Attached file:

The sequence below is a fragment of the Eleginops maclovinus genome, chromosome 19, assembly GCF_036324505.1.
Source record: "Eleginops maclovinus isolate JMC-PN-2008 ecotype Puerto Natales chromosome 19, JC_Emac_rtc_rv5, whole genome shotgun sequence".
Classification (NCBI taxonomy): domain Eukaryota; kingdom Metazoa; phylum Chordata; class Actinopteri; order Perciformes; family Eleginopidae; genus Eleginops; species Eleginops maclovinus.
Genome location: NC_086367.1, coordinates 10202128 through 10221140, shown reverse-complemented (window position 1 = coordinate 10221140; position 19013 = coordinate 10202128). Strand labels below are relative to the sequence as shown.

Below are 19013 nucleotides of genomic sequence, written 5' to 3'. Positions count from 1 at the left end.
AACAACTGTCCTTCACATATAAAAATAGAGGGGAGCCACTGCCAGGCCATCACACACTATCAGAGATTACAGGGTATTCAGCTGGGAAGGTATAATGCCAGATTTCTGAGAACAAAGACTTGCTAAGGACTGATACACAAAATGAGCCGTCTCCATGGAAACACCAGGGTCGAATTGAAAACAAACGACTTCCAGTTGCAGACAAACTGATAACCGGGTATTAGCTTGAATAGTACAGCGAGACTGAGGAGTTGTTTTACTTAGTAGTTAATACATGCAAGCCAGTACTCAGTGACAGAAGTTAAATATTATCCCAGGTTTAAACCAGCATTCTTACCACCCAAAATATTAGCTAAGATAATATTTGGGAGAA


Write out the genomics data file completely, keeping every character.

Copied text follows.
The sequence below is a fragment of the Eleginops maclovinus genome, chromosome 19, assembly GCF_036324505.1.
Source record: "Eleginops maclovinus isolate JMC-PN-2008 ecotype Puerto Natales chromosome 19, JC_Emac_rtc_rv5, whole genome shotgun sequence".
Classification (NCBI taxonomy): domain Eukaryota; kingdom Metazoa; phylum Chordata; class Actinopteri; order Perciformes; family Eleginopidae; genus Eleginops; species Eleginops maclovinus.
Genome location: NC_086367.1, coordinates 10202128 through 10221140, shown reverse-complemented (window position 1 = coordinate 10221140; position 19013 = coordinate 10202128). Strand labels below are relative to the sequence as shown.

Below are 19013 nucleotides of genomic sequence, written 5' to 3'. Positions count from 1 at the left end.
AACAACTGTCCTTCACATATAAAAATAGAGGGGAGCCACTGCCAGGCCATCACACACTATCAGAGATTACAGGGTATTCAGCTGGGAAGGTATAATGCCAGATTTCTGAGAACAAAGACTTGCTAAGGACTGATACACAAAATGAGCCGTCTCCATGGAAACACCAGGGTCGAATTGAAAACAAACGACTTCCAGTTGCAGACAAACTGATAACCGGGTATTAGCTTGAATAGTACAGCGAGACTGAGGAGTTGTTTTACTTAGTAGTTAATACATGCAAGCCAGTACTCAGTGACAGAAGTTAAATATTATCCCAGGTTTAAACCAGCATTCTTACCACCCAAAATATTAGCTAAGATAATATTTGGGAGAA